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Mario Kart is probably my favorite racing franchise of all time. When it comes to other, more traditional racing games, some of them I can play but not really for extended periods of time. I normally get bored unless there’s some kind of action or really exciting gameplay. Not only does Mario Kart represent the Super Mario universe with characters and environments, but it’s fun, accessible to all, and many of the recent games offer plenty of replay value thanks to unlockable content. The racing in Mario Kart is far from any type of driving simulation and I think most of the fun comes from the items you can acquire. Developed and published by Nintendo, Mario Kart: Double Dash was released in November, 2003 for the GameCube and was the third Mario Kart entry for home consoles. I think I played this a bit with my friend when it was in its prime but I didn’t really dedicate any serious time to it until recently. What separates Double Dash from the rest of the games in the series is having two characters per kart.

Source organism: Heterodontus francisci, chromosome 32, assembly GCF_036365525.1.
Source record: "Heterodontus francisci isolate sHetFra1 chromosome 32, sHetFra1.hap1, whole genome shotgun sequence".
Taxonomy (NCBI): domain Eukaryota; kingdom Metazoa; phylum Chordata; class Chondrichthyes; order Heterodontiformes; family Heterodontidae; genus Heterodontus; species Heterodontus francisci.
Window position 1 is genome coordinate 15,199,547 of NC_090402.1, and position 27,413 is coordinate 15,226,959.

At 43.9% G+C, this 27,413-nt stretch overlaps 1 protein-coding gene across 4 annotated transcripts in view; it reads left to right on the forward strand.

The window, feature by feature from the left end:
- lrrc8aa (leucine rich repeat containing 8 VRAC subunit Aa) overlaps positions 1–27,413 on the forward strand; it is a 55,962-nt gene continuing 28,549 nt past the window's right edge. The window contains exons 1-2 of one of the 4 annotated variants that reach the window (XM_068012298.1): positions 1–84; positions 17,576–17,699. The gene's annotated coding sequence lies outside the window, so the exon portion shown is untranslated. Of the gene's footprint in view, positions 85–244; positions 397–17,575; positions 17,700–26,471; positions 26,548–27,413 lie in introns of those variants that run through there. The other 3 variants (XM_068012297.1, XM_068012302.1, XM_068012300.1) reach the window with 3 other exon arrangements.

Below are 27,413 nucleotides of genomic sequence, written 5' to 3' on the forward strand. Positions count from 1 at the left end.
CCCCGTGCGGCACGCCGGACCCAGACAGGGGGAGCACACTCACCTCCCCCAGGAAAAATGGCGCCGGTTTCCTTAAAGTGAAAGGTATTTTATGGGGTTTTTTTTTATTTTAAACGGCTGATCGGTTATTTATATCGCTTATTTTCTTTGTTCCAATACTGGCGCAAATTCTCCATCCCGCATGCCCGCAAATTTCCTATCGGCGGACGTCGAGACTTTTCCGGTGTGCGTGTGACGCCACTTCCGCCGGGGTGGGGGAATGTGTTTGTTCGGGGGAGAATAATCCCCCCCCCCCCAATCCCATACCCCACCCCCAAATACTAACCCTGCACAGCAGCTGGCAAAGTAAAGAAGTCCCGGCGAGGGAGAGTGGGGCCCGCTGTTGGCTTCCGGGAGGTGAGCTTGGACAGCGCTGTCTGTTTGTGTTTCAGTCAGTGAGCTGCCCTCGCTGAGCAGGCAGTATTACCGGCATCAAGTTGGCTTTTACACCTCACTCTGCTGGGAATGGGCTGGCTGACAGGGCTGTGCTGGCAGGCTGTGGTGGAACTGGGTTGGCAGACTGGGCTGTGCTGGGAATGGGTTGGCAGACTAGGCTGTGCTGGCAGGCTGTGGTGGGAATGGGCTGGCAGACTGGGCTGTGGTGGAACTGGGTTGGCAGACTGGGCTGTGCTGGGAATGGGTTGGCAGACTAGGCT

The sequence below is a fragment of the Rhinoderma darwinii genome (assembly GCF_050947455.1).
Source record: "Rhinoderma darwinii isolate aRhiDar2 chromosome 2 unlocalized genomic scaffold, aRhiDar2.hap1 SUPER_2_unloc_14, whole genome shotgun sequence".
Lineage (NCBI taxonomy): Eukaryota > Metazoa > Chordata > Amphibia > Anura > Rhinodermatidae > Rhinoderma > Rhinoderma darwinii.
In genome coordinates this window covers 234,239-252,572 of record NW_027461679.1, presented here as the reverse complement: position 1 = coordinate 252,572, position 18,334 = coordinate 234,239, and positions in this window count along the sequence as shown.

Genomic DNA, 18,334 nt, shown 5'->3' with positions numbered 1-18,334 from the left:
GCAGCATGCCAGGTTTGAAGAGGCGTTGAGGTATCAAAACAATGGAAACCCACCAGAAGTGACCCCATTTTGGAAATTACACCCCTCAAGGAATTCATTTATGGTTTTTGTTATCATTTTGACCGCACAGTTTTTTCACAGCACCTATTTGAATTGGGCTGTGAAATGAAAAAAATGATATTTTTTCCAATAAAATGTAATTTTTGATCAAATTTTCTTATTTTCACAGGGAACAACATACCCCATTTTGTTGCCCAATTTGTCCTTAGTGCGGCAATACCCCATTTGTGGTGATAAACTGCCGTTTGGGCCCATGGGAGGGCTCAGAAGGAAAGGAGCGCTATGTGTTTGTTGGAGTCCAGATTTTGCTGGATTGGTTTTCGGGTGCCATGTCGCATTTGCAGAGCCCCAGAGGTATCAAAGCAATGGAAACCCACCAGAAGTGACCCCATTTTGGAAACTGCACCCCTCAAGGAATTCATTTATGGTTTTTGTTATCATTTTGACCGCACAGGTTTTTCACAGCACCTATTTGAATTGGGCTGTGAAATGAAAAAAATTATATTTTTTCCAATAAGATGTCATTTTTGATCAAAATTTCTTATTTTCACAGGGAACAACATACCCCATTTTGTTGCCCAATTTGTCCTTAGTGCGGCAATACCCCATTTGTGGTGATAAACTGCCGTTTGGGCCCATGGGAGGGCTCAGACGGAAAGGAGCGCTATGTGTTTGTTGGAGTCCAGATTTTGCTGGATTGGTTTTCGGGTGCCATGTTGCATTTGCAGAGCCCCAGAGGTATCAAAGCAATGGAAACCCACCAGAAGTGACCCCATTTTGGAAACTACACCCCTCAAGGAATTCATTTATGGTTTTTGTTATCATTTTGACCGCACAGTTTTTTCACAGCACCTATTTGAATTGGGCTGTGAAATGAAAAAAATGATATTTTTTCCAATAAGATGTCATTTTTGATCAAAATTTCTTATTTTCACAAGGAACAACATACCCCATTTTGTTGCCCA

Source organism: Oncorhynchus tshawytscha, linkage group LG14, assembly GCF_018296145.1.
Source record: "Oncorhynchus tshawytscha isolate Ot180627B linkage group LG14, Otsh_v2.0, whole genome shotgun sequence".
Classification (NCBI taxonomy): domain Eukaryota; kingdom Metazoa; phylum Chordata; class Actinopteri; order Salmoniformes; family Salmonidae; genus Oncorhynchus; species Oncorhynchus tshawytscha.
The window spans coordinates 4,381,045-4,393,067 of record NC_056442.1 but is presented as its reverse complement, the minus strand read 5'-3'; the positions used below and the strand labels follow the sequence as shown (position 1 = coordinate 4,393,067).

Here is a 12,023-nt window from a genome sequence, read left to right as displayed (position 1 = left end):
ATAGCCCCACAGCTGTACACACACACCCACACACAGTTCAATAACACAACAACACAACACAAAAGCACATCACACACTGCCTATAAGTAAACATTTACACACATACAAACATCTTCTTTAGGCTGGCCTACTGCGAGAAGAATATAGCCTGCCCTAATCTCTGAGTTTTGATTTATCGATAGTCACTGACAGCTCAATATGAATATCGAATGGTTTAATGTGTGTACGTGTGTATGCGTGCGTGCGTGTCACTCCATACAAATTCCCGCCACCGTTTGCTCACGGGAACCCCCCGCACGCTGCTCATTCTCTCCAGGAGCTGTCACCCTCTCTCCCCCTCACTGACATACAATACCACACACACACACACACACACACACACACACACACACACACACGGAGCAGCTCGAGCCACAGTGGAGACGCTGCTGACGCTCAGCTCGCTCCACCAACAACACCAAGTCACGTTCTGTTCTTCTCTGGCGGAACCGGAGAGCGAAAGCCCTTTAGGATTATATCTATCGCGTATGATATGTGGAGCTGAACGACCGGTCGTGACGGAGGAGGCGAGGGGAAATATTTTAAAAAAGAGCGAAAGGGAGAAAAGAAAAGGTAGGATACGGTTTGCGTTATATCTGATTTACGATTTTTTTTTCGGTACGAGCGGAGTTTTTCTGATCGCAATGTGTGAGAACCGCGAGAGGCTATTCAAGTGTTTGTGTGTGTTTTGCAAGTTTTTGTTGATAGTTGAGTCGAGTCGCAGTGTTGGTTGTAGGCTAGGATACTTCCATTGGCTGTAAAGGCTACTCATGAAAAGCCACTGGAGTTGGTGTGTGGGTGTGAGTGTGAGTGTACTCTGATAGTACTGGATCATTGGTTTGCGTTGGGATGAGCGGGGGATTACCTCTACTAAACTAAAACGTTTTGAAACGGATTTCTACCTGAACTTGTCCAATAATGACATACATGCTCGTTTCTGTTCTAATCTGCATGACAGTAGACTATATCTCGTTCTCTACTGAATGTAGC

There is no story but there are several modes to choose from. Grand Prix is where you compete against the AI to win cups and unlock everything. Time Trials has you racing laps around a course of your choosing in an effort to achieve the fastest time. Double Dash supports local multiplayer with up to four players, and even more over a LAN, and you can vs each other in the multiplayer VS mode or even battle each other in three different Battle modes. Unfortunately, there is no VS mode where you can choose a course and vs the AI so you have to rely on Grand Prix if you enjoy playing solo. Now the unique thing about Double Dash is that it allows for two characters per kart. When it’s time to choose your character combination, you can team up whatever characters you want or decide to let the game randomly choose characters for you. After choosing your characters, you get to choose your kart and there are specific karts for each weight class of which there are three – light, medium, and heavy – and that class is always determined by the heaviest character. Each kart also has different stats in acceleration, speed, and weight which does affect how it performs on the courses. Obviously choosing your favorite characters is all part of the charm but your favorite kart will always be determined by the weight class. More characters and karts are unlocked by winning cups in the Grand Prix mode.